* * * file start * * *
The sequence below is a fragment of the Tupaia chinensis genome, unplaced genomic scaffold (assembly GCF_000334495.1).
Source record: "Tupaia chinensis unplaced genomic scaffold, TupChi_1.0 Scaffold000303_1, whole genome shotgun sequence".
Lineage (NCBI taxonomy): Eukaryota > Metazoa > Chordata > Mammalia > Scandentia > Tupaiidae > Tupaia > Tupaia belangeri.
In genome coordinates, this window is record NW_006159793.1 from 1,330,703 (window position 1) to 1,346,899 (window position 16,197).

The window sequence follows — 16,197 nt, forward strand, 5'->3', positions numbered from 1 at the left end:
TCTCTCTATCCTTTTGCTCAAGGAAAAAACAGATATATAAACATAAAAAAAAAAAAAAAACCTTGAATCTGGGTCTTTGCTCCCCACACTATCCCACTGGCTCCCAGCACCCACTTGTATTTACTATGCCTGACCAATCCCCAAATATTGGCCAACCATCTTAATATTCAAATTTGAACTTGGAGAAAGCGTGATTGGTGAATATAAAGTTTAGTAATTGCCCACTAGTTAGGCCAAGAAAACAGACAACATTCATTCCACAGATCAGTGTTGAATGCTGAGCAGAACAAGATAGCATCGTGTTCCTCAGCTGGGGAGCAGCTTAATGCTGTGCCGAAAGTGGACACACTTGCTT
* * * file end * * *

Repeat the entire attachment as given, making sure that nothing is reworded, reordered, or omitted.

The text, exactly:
The sequence below is a fragment of the Tupaia chinensis genome, unplaced genomic scaffold (assembly GCF_000334495.1).
Source record: "Tupaia chinensis unplaced genomic scaffold, TupChi_1.0 Scaffold000303_1, whole genome shotgun sequence".
Lineage (NCBI taxonomy): Eukaryota > Metazoa > Chordata > Mammalia > Scandentia > Tupaiidae > Tupaia > Tupaia belangeri.
In genome coordinates, this window is record NW_006159793.1 from 1,330,703 (window position 1) to 1,346,899 (window position 16,197).

The window sequence follows — 16,197 nt, forward strand, 5'->3', positions numbered from 1 at the left end:
TCTCTCTATCCTTTTGCTCAAGGAAAAAACAGATATATAAACATAAAAAAAAAAAAAAAACCTTGAATCTGGGTCTTTGCTCCCCACACTATCCCACTGGCTCCCAGCACCCACTTGTATTTACTATGCCTGACCAATCCCCAAATATTGGCCAACCATCTTAATATTCAAATTTGAACTTGGAGAAAGCGTGATTGGTGAATATAAAGTTTAGTAATTGCCCACTAGTTAGGCCAAGAAAACAGACAACATTCATTCCACAGATCAGTGTTGAATGCTGAGCAGAACAAGATAGCATCGTGTTCCTCAGCTGGGGAGCAGCTTAATGCTGTGCCGAAAGTGGACACACTTGCTT